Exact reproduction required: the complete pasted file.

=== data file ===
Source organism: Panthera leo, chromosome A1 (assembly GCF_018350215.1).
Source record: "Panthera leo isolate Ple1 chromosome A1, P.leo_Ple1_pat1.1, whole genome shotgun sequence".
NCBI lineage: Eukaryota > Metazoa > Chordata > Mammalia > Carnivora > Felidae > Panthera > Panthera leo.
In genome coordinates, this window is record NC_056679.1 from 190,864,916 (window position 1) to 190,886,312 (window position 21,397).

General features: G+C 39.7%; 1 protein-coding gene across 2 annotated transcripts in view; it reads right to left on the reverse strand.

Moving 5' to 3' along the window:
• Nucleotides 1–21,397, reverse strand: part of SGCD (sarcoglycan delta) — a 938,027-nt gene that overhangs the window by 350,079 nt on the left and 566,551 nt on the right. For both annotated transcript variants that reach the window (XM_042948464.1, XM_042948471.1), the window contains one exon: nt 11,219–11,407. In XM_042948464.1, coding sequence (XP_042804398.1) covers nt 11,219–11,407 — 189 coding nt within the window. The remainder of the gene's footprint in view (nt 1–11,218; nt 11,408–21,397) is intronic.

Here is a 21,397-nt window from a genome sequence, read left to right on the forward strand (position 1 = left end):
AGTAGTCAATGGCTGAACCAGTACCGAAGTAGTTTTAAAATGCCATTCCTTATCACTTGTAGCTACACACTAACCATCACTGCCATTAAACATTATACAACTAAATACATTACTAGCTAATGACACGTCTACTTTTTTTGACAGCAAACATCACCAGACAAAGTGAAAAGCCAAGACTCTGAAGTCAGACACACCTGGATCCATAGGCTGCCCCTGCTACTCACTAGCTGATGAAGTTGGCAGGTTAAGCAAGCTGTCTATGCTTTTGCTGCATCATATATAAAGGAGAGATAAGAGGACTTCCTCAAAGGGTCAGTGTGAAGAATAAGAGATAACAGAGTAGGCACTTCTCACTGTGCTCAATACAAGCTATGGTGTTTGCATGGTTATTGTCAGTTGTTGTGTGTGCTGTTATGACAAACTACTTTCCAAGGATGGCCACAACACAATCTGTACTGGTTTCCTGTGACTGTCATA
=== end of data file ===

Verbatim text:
Source organism: Panthera leo, chromosome A1 (assembly GCF_018350215.1).
Source record: "Panthera leo isolate Ple1 chromosome A1, P.leo_Ple1_pat1.1, whole genome shotgun sequence".
NCBI lineage: Eukaryota > Metazoa > Chordata > Mammalia > Carnivora > Felidae > Panthera > Panthera leo.
In genome coordinates, this window is record NC_056679.1 from 190,864,916 (window position 1) to 190,886,312 (window position 21,397).

General features: G+C 39.7%; 1 protein-coding gene across 2 annotated transcripts in view; it reads right to left on the reverse strand.

Moving 5' to 3' along the window:
• Nucleotides 1–21,397, reverse strand: part of SGCD (sarcoglycan delta) — a 938,027-nt gene that overhangs the window by 350,079 nt on the left and 566,551 nt on the right. For both annotated transcript variants that reach the window (XM_042948464.1, XM_042948471.1), the window contains one exon: nt 11,219–11,407. In XM_042948464.1, coding sequence (XP_042804398.1) covers nt 11,219–11,407 — 189 coding nt within the window. The remainder of the gene's footprint in view (nt 1–11,218; nt 11,408–21,397) is intronic.

Here is a 21,397-nt window from a genome sequence, read left to right on the forward strand (position 1 = left end):
AGTAGTCAATGGCTGAACCAGTACCGAAGTAGTTTTAAAATGCCATTCCTTATCACTTGTAGCTACACACTAACCATCACTGCCATTAAACATTATACAACTAAATACATTACTAGCTAATGACACGTCTACTTTTTTTGACAGCAAACATCACCAGACAAAGTGAAAAGCCAAGACTCTGAAGTCAGACACACCTGGATCCATAGGCTGCCCCTGCTACTCACTAGCTGATGAAGTTGGCAGGTTAAGCAAGCTGTCTATGCTTTTGCTGCATCATATATAAAGGAGAGATAAGAGGACTTCCTCAAAGGGTCAGTGTGAAGAATAAGAGATAACAGAGTAGGCACTTCTCACTGTGCTCAATACAAGCTATGGTGTTTGCATGGTTATTGTCAGTTGTTGTGTGTGCTGTTATGACAAACTACTTTCCAAGGATGGCCACAACACAATCTGTACTGGTTTCCTGTGACTGTCATA